On September 13, the ISI celebrated its seventeenth year of existence, originally as the Interdisciplinary Seminar in Humanities and Fine Arts, and since 2012 as the ISI. This was also a fitting occasion to pay tribute to our founding director, Stephen Clingman. The tribute consisted of remarks from Julie Hayes, Dean of the College of Humanities and Fine Arts, from former ISHA/ISI fellows Milliann Kang and Jenny Adams, from past residents, including Daniel Kanstroom of Boston College, ISI's most recent resident, and finally, words of appreciation and a reading by Caryl Phillips, the Institute's first resident. The ISI wants to thank Stephen for his tireless efforts in creating the Institute, developing it into what it has become today, and championing interdisciplinarity in and outside of the academy. 

A message from Stephen Clingman

As I contemplate stepping down as Director of the ISI at the end of June, it’s amazing to think that in our two incarnations (ISHA/ISI), we have been under way since 2001. In that time we have hosted close to 170 fellows in our faculty seminars. We have had a run of successful residencies with such figures as Caryl Phillips, Jean and John Comaroff, and (most recently) Daniel Kanstroom. We have held lectures, workshops and community meetings, and cosponsored significant events across campus. We have hosted national and international symposia on Chinua Achebe and James Foley.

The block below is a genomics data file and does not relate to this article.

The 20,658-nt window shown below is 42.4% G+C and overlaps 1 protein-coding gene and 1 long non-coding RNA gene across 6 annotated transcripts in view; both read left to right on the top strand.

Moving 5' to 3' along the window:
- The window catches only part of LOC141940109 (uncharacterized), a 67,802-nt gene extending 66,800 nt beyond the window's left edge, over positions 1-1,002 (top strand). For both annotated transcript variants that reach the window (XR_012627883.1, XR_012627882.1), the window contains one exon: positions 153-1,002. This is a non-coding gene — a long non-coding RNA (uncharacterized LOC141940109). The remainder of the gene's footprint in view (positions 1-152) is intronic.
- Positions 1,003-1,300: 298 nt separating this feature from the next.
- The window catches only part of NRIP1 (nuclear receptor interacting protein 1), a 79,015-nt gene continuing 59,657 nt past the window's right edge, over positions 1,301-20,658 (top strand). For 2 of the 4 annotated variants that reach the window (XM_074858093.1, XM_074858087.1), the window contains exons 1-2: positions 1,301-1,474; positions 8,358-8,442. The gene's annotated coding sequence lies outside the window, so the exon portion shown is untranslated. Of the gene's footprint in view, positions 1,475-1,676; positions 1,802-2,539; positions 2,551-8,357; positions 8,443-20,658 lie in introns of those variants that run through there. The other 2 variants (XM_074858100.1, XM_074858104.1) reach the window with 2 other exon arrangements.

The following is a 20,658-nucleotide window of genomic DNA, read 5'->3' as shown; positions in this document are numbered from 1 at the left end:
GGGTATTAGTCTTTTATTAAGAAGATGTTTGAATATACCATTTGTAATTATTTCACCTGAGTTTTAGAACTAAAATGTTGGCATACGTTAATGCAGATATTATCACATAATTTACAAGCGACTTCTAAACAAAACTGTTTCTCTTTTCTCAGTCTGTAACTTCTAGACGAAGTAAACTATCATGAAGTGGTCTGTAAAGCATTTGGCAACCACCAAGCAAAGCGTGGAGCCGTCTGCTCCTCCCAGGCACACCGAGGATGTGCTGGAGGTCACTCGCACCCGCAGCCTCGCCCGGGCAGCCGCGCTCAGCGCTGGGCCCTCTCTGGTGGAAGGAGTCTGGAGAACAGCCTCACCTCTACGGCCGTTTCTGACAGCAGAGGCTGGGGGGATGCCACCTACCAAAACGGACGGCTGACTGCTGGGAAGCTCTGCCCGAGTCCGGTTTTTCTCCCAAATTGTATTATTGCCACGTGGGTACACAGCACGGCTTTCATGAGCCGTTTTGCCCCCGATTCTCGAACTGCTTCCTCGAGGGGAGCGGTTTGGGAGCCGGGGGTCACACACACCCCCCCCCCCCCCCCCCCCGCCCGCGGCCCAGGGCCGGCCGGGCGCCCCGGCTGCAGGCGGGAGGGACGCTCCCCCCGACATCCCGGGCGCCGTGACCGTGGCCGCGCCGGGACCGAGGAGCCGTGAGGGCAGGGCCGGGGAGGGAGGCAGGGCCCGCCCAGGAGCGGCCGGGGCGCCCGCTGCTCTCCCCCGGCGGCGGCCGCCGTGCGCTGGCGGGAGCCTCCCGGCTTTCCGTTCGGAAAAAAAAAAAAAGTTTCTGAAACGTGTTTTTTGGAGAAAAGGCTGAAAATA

For me it has been an honor, a pleasure, and a privilege to be part of it all, and I couldn’t be more grateful. I am grateful to a succession of Provosts and Deans for funding us. I am grateful to an extraordinary run of graduate assistants whose help has been invaluable over the years. I am deeply grateful to the members of the ISHA and ISI boards, who have been a collegial and intellectual family in this project. And I am grateful to everyone in the ISI community for your generosity, energy, friendship, tolerance and enthusiasm in our collective inquiries and engagement. I have learned an enormous amount from our exchanges; it has been a thrill to get to know you.